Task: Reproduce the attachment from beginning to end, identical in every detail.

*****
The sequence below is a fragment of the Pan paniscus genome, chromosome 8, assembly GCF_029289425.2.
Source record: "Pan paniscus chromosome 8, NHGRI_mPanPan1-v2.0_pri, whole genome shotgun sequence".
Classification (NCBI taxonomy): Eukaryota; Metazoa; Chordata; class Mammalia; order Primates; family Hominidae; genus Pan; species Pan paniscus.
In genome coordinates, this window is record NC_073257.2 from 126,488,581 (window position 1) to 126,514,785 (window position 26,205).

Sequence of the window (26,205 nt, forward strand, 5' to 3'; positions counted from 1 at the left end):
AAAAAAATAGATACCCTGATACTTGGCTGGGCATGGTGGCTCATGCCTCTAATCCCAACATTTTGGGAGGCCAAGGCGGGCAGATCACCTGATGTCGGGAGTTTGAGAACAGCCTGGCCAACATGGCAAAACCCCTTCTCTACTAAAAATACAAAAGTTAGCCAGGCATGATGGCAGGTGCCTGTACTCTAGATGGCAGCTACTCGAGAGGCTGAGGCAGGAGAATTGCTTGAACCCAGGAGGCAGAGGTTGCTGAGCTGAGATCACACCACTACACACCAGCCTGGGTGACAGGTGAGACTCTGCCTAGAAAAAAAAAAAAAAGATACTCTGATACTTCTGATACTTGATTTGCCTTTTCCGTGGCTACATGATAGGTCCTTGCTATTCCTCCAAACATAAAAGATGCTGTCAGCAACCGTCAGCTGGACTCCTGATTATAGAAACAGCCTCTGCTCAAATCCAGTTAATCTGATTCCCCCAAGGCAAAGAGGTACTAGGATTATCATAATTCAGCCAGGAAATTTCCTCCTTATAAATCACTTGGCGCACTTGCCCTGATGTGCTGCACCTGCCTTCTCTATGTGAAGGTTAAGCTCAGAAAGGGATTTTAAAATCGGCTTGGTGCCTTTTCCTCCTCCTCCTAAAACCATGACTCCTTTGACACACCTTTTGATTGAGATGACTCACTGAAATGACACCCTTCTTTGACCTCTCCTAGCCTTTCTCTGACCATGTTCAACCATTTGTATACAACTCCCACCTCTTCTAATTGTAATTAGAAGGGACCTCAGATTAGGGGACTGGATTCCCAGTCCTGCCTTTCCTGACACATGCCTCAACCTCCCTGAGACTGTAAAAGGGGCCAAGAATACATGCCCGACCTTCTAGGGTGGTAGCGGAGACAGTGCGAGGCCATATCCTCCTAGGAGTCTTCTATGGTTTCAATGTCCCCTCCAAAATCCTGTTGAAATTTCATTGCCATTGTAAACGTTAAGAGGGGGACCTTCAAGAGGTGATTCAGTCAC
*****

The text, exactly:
The sequence below is a fragment of the Pan paniscus genome, chromosome 8, assembly GCF_029289425.2.
Source record: "Pan paniscus chromosome 8, NHGRI_mPanPan1-v2.0_pri, whole genome shotgun sequence".
Classification (NCBI taxonomy): Eukaryota; Metazoa; Chordata; class Mammalia; order Primates; family Hominidae; genus Pan; species Pan paniscus.
In genome coordinates, this window is record NC_073257.2 from 126,488,581 (window position 1) to 126,514,785 (window position 26,205).

Sequence of the window (26,205 nt, forward strand, 5' to 3'; positions counted from 1 at the left end):
AAAAAAATAGATACCCTGATACTTGGCTGGGCATGGTGGCTCATGCCTCTAATCCCAACATTTTGGGAGGCCAAGGCGGGCAGATCACCTGATGTCGGGAGTTTGAGAACAGCCTGGCCAACATGGCAAAACCCCTTCTCTACTAAAAATACAAAAGTTAGCCAGGCATGATGGCAGGTGCCTGTACTCTAGATGGCAGCTACTCGAGAGGCTGAGGCAGGAGAATTGCTTGAACCCAGGAGGCAGAGGTTGCTGAGCTGAGATCACACCACTACACACCAGCCTGGGTGACAGGTGAGACTCTGCCTAGAAAAAAAAAAAAAAGATACTCTGATACTTCTGATACTTGATTTGCCTTTTCCGTGGCTACATGATAGGTCCTTGCTATTCCTCCAAACATAAAAGATGCTGTCAGCAACCGTCAGCTGGACTCCTGATTATAGAAACAGCCTCTGCTCAAATCCAGTTAATCTGATTCCCCCAAGGCAAAGAGGTACTAGGATTATCATAATTCAGCCAGGAAATTTCCTCCTTATAAATCACTTGGCGCACTTGCCCTGATGTGCTGCACCTGCCTTCTCTATGTGAAGGTTAAGCTCAGAAAGGGATTTTAAAATCGGCTTGGTGCCTTTTCCTCCTCCTCCTAAAACCATGACTCCTTTGACACACCTTTTGATTGAGATGACTCACTGAAATGACACCCTTCTTTGACCTCTCCTAGCCTTTCTCTGACCATGTTCAACCATTTGTATACAACTCCCACCTCTTCTAATTGTAATTAGAAGGGACCTCAGATTAGGGGACTGGATTCCCAGTCCTGCCTTTCCTGACACATGCCTCAACCTCCCTGAGACTGTAAAAGGGGCCAAGAATACATGCCCGACCTTCTAGGGTGGTAGCGGAGACAGTGCGAGGCCATATCCTCCTAGGAGTCTTCTATGGTTTCAATGTCCCCTCCAAAATCCTGTTGAAATTTCATTGCCATTGTAAACGTTAAGAGGGGGACCTTCAAGAGGTGATTCAGTCAC